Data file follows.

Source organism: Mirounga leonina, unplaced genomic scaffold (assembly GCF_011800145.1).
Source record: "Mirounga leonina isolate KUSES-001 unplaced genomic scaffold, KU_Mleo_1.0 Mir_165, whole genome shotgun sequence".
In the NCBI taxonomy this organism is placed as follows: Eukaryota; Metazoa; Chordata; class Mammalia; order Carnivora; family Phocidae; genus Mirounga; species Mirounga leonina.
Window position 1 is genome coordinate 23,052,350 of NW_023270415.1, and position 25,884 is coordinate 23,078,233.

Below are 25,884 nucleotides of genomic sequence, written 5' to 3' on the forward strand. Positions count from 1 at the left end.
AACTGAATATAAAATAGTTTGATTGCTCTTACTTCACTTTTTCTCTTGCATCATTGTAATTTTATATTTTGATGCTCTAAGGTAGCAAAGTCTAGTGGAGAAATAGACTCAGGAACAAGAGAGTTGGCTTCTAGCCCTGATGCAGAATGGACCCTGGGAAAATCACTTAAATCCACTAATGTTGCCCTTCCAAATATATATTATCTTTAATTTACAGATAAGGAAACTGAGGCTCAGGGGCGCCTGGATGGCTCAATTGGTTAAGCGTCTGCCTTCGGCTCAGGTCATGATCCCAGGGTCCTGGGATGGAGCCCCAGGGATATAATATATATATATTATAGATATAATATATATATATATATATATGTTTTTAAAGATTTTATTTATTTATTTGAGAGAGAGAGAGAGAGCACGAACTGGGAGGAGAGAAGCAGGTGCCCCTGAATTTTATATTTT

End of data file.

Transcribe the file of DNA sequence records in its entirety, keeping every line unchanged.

Source organism: Mirounga leonina, unplaced genomic scaffold (assembly GCF_011800145.1).
Source record: "Mirounga leonina isolate KUSES-001 unplaced genomic scaffold, KU_Mleo_1.0 Mir_165, whole genome shotgun sequence".
In the NCBI taxonomy this organism is placed as follows: Eukaryota; Metazoa; Chordata; class Mammalia; order Carnivora; family Phocidae; genus Mirounga; species Mirounga leonina.
Window position 1 is genome coordinate 23,052,350 of NW_023270415.1, and position 25,884 is coordinate 23,078,233.

Below are 25,884 nucleotides of genomic sequence, written 5' to 3' on the forward strand. Positions count from 1 at the left end.
AACTGAATATAAAATAGTTTGATTGCTCTTACTTCACTTTTTCTCTTGCATCATTGTAATTTTATATTTTGATGCTCTAAGGTAGCAAAGTCTAGTGGAGAAATAGACTCAGGAACAAGAGAGTTGGCTTCTAGCCCTGATGCAGAATGGACCCTGGGAAAATCACTTAAATCCACTAATGTTGCCCTTCCAAATATATATTATCTTTAATTTACAGATAAGGAAACTGAGGCTCAGGGGCGCCTGGATGGCTCAATTGGTTAAGCGTCTGCCTTCGGCTCAGGTCATGATCCCAGGGTCCTGGGATGGAGCCCCAGGGATATAATATATATATATTATAGATATAATATATATATATATATATATGTTTTTAAAGATTTTATTTATTTATTTGAGAGAGAGAGAGAGAGCACGAACTGGGAGGAGAGAAGCAGGTGCCCCTGAATTTTATATTTT